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Organ Transplants, Hiring Committees, and Early Rounds of the Kappell Piano Competition

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Author Info

  • Donald E. Campbell

    ()
    (Department of Economics, College of William and Mary)

  • Jerry S. Kelly

    ()
    (Department of Economics, Syracuse University)

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    Abstract

    Function g selects exactly k alternatives as a function of the preferences of n individuals. It cannot be manipulated by any individual, assuming that an individual prefers set A to B whenever A can be obtained from B by eliminating some alternatives and replacing each with a preferred alternative. Then there is someone whose k top-ranked alternatives are always selected if: (i). k = 2 and n $ 2; or (ii). k = 3 and n = 2; or (iii). k > 3, n = 2, and g has a unanimity property; or (iv). k > 2, n $ 2, g has a unanimity property, and no coalition can manipulate.

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    File URL: http://economics.wm.edu/wp/cwm_wp51.pdf
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    Bibliographic Info

    Paper provided by Department of Economics, College of William and Mary in its series Working Papers with number 51.

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    Length: 26 pages
    Date of creation: 30 Apr 2007
    Date of revision:
    Handle: RePEc:cwm:wpaper:51

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    Related research

    Keywords: coalitions; dictatorship; manipulation; multi-valued social choice function;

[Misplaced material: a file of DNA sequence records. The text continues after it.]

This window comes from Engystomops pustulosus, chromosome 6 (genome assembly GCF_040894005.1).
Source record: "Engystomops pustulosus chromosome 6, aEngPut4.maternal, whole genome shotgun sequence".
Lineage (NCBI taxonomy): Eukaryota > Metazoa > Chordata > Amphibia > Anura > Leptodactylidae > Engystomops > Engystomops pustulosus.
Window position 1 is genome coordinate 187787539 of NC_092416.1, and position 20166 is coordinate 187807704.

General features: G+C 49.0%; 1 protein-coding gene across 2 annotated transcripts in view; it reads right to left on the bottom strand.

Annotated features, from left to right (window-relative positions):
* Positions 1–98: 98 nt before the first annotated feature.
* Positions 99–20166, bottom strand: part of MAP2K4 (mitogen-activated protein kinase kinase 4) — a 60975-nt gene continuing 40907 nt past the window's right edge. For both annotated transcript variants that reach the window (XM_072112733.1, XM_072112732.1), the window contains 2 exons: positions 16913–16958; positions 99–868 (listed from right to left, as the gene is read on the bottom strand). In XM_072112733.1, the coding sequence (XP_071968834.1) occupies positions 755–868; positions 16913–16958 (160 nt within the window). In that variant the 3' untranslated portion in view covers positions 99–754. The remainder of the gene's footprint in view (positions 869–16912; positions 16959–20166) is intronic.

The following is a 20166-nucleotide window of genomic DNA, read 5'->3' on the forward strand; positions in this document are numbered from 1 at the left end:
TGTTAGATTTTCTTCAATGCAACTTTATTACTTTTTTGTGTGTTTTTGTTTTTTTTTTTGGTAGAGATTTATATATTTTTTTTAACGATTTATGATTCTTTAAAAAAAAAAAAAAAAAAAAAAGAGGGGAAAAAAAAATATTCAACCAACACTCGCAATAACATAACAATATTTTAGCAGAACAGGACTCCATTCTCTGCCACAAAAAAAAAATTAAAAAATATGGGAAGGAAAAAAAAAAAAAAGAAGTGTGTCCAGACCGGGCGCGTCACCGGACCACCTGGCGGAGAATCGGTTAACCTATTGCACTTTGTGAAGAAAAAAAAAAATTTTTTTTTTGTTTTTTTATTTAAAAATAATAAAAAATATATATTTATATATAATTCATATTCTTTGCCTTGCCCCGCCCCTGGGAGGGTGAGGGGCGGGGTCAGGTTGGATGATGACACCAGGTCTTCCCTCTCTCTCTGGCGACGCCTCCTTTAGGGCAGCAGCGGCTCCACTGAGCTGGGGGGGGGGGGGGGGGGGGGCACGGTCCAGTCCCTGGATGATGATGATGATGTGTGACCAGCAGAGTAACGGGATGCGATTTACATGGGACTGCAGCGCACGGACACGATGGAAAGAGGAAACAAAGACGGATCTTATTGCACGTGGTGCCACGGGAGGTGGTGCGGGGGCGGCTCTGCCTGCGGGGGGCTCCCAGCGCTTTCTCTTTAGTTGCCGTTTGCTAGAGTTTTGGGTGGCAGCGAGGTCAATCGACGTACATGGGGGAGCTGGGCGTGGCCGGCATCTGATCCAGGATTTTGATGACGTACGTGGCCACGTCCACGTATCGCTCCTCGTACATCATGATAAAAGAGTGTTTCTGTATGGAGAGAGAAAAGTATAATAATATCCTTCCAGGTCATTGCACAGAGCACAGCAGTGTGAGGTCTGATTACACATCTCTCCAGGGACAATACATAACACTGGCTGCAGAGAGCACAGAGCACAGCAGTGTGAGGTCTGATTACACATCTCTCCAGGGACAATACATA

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    1. Gibbard, Allan, 1973. "Manipulation of Voting Schemes: A General Result," Econometrica, Econometric Society, vol. 41(4), pages 587-601, July.
    2. Pattanaik, Prasanta K., 1973. "On the stability of sincere voting situations," Journal of Economic Theory, Elsevier, vol. 6(6), pages 558-574, December.
    3. Gardenfors, Peter, 1976. "Manipulation of social choice functions," Journal of Economic Theory, Elsevier, vol. 13(2), pages 217-228, October.
    4. Campbell, Donald E. & Kelly, Jerry S., 2000. "A trade-off result for preference revelation," Journal of Mathematical Economics, Elsevier, vol. 34(1), pages 129-141, August.
    5. Pattanaik, Prasanta K., 1974. "Stability of sincere voting under some classes of non-binary group decision procedures," Journal of Economic Theory, Elsevier, vol. 8(2), pages 206-224, June.
    6. Barbera, Salvador & Dutta, Bhaskar & Sen, Arunava, 2001. "Strategy-proof Social Choice Correspondences," Journal of Economic Theory, Elsevier, vol. 101(2), pages 374-394, December.
    7. Satterthwaite, Mark Allen, 1975. "Strategy-proofness and Arrow's conditions: Existence and correspondence theorems for voting procedures and social welfare functions," Journal of Economic Theory, Elsevier, vol. 10(2), pages 187-217, April.
    8. Barbera, Salvador, 1983. "Strategy-Proofness and Pivotal Voters: A Direct Proof of the Gibbard-Satterthwaite Theorem," International Economic Review, Department of Economics, University of Pennsylvania and Osaka University Institute of Social and Economic Research Association, vol. 24(2), pages 413-17, June.
    9. Lin Zhou & Stephen Ching, 2002. "Multi-valued strategy-proof social choice rules," Social Choice and Welfare, Springer, vol. 19(3), pages 569-580.
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